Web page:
Why Physics as a Separate Discipline?
Physics is how the world works, it’s how the universe works. We see it in everyday life. Physics is the most fundamental science discipline. It is the science that leads to all other sciences. Understanding key areas of physics (Mechanics, Material Structure, Electricity and Magnetism, Optics, Nuclear & Anatomic Physics, and Modern Physics) allows the deepest understanding of how the world around us works, and develops a foundation for strong analytical and research skills, in other words, it promotes critical thinking. Studying physics on a comprehensive level turns excitement into real knowledge and ensures there are enough qualified graduates to fill in critical engineering positions: mechanical engineers, electrical engineers, and others. Physics will help in whatever field the student chooses.
Although Physical Science is a small portion of current Science curriculum in K-12 education, the level and scarcity of topics presented leaves many critical materials and real-life problem solving out of the curriculum. Since Physical Science is not taught in middle school as a separate discipline, our students receive at least 20 times less material than the students in other countries. This has a direct impact on the daunting results of our students’ position within global education: our top students scoring below peers in 25 countries on mathematics literacy, and below 17 countries in science literacy! Let’s once and for all solve this problem.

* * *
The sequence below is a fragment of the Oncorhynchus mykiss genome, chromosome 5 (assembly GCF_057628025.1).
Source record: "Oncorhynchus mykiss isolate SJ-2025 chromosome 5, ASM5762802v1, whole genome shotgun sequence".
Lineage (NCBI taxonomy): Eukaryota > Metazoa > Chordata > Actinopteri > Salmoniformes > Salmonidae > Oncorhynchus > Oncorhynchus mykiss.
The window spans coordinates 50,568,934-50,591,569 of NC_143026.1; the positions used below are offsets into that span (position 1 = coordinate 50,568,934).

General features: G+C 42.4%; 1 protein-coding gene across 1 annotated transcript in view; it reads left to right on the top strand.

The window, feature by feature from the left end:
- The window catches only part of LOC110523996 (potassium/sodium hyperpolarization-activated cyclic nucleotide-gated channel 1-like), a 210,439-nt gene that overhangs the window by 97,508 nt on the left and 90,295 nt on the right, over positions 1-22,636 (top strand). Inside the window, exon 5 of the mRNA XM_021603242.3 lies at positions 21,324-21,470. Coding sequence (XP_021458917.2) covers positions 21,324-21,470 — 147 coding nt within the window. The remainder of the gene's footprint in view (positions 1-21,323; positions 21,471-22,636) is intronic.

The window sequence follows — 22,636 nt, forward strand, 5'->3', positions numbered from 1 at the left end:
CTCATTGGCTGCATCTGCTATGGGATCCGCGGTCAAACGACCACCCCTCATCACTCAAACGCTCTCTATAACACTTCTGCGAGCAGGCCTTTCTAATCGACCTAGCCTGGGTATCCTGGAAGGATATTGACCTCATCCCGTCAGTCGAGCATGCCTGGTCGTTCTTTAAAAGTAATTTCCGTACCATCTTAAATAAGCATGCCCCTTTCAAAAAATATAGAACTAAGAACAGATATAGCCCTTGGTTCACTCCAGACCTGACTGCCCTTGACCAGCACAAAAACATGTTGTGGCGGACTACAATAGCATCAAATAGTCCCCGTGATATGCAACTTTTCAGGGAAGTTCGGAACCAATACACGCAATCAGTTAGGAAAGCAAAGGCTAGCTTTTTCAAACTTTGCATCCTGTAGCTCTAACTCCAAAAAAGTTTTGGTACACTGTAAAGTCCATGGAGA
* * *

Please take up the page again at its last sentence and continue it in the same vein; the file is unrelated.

As a Physics professor I have the privilege of working with a variety of students, academics, and technological professionals from varying backgrounds. This experience has allowed me to play an active role in the research and development of future technological trends, and to understand what skills and knowledge are required from the students and new professionals in order to be strongly competitive in the technological workforce.
The jobs and demands of the future will be dictated by the biggest problems that the world will face: energy, health, food supply, and water accessibility. No matter whether the technology or solution exists today or must be developed, the skills that will be in most demand in the United States and the world will be connected to finding best solutions to the above problems. Scientists and Engineers will be addressing a lot of these problems.
Unfortunately, there is a common trend in the United States and Colorado region: there are not enough Science & Engineering (S&E) professionals to sustain the level of innovation that our industries demand today and in the future. Only 16 percent of undergraduate students choose science and engineering as a major. And studies show that of those, less than 40 percent of college students majoring in science, technology, engineering or math actually finish the degree. Pursuing S&E careers has been normally associated with the highly demanding and “hard” study of such subjects as Mathematics, Physics, Computer Programming, Chemistry, Biology and many other subjects.
Are these subjects hard? No…they are just introduced to many students in the United States too late! Middle school is the key.